Posted by: Mike Cornelius | August 6, 2015

From Bungling To Beautiful In A Blink

Mets fans had seen it all before, far too many times. Their historically inept organization had done it again.  With last Friday’s trade deadline approaching and their pitching rich team desperately in need of some offensive support, word began to circulate that New York had pulled off a trade with Milwaukee. Social media posts were followed by more authoritative reports from several news organizations that shortstop Wilmer Flores and right-handed pitcher Zack Wheeler, who is rehabbing after Tommy John surgery, were headed to the Brewers in exchange for Carlos Gomez.

For Milwaukee’s two-time All-Star center fielder, the trade would mean a return to his first big league team. After signing as an international free agent at the age of 16 and working his way through the Mets minor league system, a 21-year old Gomez was the youngest player in the National League when he took the field for New York in May 2007. The Mets traded Gomez to the Twins the following winter in the deal that brought Johan Santana to New York, and in time he went from Minnesota to Milwaukee. While not the slugger that Mets fans were hoping for, Gomez does have some pop in his bat, having topped the 20 home run mark both of the last two seasons.

Of course for fans to welcome Gomez to Queens it meant they also had to say goodbye to, in this case, a pair of their current favorites. Having been diagnosed with a torn UCL during Spring Training, Wheeler was nowhere near Citi Field last Wednesday night, where the Mets were hosting the Padres. But Flores was in the starting lineup as the game got underway.

That fact, and the even stranger one that Flores remained in the game as the innings progressed, should have given the Mets faithful their first clue that something was amiss. Players who are part of serious trade discussions are normally pulled from the lineup to avoid the possibility of a deal-wrecking injury. But there was Flores, a natural second baseman, doing his best as the team’s everyday shortstop and batting seventh. He singled in the 2nd and struck out in the 4th. By the time Flores came to bat in the bottom of the 7th, San Diego was up by five runs in a game the Padres would eventually win 7-3. Everyone in the stands with a smart phone, which is to say everyone in the stands, had seen the reports and knew that the young infielder was taking his final swings in a New York uniform.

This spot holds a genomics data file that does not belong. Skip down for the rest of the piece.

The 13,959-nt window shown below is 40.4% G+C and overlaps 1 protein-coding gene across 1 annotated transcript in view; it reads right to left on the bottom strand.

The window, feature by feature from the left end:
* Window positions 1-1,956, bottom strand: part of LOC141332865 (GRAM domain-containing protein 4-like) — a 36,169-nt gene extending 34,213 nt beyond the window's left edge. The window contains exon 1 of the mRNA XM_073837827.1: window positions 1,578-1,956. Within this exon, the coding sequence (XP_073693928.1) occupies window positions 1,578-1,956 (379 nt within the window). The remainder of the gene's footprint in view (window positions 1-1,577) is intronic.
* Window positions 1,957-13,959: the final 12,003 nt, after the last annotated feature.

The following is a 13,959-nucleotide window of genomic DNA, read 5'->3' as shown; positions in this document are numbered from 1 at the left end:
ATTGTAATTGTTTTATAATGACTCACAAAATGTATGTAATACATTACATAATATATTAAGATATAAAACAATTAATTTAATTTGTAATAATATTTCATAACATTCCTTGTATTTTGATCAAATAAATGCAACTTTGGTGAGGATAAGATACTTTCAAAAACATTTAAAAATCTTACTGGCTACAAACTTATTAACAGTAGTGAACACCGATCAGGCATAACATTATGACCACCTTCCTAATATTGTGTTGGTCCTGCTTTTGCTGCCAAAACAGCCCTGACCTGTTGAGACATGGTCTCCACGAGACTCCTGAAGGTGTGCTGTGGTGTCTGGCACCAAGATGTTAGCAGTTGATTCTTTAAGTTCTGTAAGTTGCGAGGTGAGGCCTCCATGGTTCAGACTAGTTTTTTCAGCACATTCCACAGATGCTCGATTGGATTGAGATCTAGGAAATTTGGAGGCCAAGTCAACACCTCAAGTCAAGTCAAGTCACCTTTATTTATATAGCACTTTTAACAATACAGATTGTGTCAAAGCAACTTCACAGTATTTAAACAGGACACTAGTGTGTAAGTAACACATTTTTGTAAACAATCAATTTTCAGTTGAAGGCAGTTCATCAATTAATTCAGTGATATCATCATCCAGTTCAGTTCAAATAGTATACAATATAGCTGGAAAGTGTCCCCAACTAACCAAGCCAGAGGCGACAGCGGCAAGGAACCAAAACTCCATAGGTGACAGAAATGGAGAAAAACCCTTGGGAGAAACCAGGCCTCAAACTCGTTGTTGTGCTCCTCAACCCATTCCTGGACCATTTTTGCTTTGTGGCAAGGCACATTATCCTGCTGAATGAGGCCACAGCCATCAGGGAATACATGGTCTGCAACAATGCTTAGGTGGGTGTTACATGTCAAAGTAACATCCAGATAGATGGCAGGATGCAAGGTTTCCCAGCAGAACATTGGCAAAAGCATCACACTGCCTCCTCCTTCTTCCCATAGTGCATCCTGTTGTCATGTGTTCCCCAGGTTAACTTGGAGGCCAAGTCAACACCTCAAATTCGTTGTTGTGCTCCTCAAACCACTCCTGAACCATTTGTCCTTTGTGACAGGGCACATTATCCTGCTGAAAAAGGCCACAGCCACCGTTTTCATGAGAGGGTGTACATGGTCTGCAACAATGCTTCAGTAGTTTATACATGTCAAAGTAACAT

Fans rose to salute Flores with a standing ovation before he eventually grounded out on a full count, and many rose again as he jogged back to the dugout. But then in the top of the 8th Flores ran out to his position on the left side of the infield. What those in attendance probably couldn’t see but what was clearly visible to the television cameras was that the Mets shortstop had obviously been crying. The Mets signed Flores out of Venezuela on his 16th birthday in 2007. During the game he had learned that a week shy of turning 24 he was being traded away from the only organization he had ever known. “I was sad,” Flores told reporters later.

Except that he had no reason to be, because there was no trade. For reasons that were never explained but probably related to concerns by one of the two teams about the physical condition of one of the players, the deal collapsed after having been confirmed by several people in the know. Instead of welcoming a new bat that their team badly needed, Mets fans were left to listen to manager Terry Collins and GM Sandy Alderson try to explain how their team had appeared to bungle something as basic as making a relatively minor trade deadline deal.